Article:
As shown in FIG. 2, the rotatable lower spray arm 14 is provided with the reaction and spray outlets 26 on the upper surface of the arm, and is provided with an upwardly-directed, central, jet outlet 28 through which a portion of the water delivered to the spray arm 14 is delivered upwardly in the form of a substantially solid stream. The lower rack 16 is located immediately above the spray arm and supports a hollow, truncated, right cone 30' having its axis aligned vertically with the vertical axis of the jet outlet 28. The upper end of the cone 30 is provided with a spider-like arrangement 32 for supporting a central core 34 to which the dispersal wheel is secured by means of a screw 36 which passes freely down through a bore in the shank 38 of the wheel. The stream of water is directed up through the hollow cone to the wheel.

Referring now to FIGS. 2 and 3, the wheel includes a central hub 40, an outer ring 42, and a series of radiating spokes 44 securing the ring to the hub. As shown in FIG. 3, a portion of the hub between two adjacent spokes 44 is omitted so that an open pie-shaped segment 46 is formed.

Since the structural configuration of the wheel is of importance in obtaining the water distribution patterns desired and available in accordance with the invention, attention will now be directed to the shape and locational relationships of the parts involved. As may be best seen in FIGS. 2 and 4, the outer ring 42 includes an outer circumferential surface portion 48 which is inclined outwardly or diverges in a bottom-to-top direction. The inner periphery of the ring 42 is provided with a circumferential surface portion 50 which is similarly inclined. The lower surface 52 of the hub is essentially flat, except for the inward continuation of the spokes 44 in the presently preferred commercial form of the device, and lies in a horizontal plane intersecting the inner inclined portion 50 of the ring.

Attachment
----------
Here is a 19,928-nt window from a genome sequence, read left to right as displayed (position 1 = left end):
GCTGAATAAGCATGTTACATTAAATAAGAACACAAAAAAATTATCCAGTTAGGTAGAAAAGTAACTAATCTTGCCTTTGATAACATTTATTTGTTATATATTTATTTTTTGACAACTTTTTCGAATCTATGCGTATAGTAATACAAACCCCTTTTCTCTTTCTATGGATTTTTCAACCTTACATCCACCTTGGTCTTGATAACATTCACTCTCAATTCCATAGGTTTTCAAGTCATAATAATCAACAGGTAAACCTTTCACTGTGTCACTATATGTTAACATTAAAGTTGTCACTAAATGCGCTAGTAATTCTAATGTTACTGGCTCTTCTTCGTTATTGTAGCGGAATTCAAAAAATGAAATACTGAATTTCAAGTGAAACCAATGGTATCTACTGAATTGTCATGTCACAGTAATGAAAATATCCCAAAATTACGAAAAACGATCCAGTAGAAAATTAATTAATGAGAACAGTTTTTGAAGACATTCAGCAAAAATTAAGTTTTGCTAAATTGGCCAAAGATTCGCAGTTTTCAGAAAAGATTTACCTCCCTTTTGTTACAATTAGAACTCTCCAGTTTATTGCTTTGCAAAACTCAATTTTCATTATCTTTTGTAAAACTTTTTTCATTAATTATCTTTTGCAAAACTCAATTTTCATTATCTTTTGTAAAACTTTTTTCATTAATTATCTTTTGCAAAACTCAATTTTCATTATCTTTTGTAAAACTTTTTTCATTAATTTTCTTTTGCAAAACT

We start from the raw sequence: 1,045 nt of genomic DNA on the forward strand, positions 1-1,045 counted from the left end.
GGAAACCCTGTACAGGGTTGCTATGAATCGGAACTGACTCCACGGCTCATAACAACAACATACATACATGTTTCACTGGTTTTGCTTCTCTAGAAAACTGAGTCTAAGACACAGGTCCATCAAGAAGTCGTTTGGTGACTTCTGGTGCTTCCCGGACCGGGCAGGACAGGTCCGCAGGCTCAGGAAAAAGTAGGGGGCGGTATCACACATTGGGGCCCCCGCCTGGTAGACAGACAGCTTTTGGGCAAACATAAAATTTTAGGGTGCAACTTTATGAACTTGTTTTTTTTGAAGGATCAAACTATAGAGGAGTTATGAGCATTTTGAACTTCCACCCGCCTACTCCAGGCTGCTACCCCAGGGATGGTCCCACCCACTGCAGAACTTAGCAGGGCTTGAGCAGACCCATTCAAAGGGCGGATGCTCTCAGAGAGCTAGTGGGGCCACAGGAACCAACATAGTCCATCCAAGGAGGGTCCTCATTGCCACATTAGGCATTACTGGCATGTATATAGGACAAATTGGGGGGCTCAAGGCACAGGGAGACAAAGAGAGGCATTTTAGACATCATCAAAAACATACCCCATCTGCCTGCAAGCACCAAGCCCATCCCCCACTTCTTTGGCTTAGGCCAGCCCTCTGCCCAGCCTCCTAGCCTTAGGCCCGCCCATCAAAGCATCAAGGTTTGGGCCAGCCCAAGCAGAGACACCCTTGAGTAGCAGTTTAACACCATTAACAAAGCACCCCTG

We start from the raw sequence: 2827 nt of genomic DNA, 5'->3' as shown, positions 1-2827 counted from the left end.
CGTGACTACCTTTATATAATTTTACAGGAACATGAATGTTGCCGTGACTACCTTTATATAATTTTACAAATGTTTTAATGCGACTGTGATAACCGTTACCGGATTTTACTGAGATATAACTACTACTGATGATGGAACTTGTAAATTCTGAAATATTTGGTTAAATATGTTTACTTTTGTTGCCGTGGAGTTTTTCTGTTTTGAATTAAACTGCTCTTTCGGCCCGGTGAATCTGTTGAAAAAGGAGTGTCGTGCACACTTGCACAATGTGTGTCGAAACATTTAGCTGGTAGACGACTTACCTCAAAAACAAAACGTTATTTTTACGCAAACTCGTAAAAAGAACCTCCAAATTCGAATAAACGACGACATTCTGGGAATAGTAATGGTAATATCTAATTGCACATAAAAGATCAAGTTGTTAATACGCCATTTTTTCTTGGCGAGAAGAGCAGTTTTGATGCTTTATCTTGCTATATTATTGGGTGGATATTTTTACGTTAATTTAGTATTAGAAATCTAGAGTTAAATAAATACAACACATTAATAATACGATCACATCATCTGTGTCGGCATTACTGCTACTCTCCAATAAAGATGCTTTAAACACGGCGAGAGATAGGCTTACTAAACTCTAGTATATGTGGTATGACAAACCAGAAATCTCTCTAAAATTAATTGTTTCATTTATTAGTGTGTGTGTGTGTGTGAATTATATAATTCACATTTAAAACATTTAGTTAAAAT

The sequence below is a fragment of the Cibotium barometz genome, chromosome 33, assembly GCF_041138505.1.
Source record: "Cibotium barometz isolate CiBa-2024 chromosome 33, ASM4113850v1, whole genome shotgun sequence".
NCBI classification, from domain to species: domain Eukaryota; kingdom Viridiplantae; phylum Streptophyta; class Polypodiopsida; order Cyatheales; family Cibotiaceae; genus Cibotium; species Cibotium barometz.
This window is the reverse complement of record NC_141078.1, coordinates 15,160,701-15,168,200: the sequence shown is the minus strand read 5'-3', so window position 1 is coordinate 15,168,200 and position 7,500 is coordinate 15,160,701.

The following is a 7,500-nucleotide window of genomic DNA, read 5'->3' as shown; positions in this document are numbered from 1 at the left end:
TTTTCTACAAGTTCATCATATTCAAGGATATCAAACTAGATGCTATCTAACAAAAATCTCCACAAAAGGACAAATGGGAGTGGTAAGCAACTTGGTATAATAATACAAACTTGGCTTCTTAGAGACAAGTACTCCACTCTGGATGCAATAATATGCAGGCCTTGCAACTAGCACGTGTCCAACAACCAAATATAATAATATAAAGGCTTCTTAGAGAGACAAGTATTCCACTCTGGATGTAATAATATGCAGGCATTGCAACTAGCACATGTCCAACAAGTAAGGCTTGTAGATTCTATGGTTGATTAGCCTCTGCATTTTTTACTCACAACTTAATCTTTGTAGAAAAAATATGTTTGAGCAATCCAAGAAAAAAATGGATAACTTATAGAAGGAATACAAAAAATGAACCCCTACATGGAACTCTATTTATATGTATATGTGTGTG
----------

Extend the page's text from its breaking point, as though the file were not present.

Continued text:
The general water distribution patterns obtained from the dispersal wheel described is illustrated in FIG. 4 in which arrows are used to show the general direction of water passing upwardly to and through the wheel. It is here emphasized that the illustrated patterns are essentially diagrammatic in the sense they are intended to portray the substance of the patterns rather than sharply defining the absolute borders of the patterns. However, three generally perceptible patterns are obtained from the dispersal apparatus of the invention.

The inner portion designated 54 is obtained from water passing through the open segment 46 formed by the pieshaped slot in the hub and defined at its outer radial limit by the inner face of the ring 42. This pattern 54 is somewhat triangular in horizontal section and is slightly diverging in elevation. It moves in a path around the vertical axis of the spinner wheel. The pattern is by design progressively heavier toward the radially outer part of the segment opening 46 so that the water delivered is generally proportional to the area to be covered. However, some of the water is deflected back in toward the center by the inner surface of the outer ring 42 as indicated by the arrow 56. As noted, this inner pattern sweeps the center part of the upper rack 18 as the wheel rotates, and for a conventional size domestic dishwasher approximately twenty-four inches square in plan in its interior, preferably has an outer diameter of about ten inches at the bottom of the upper dish rack.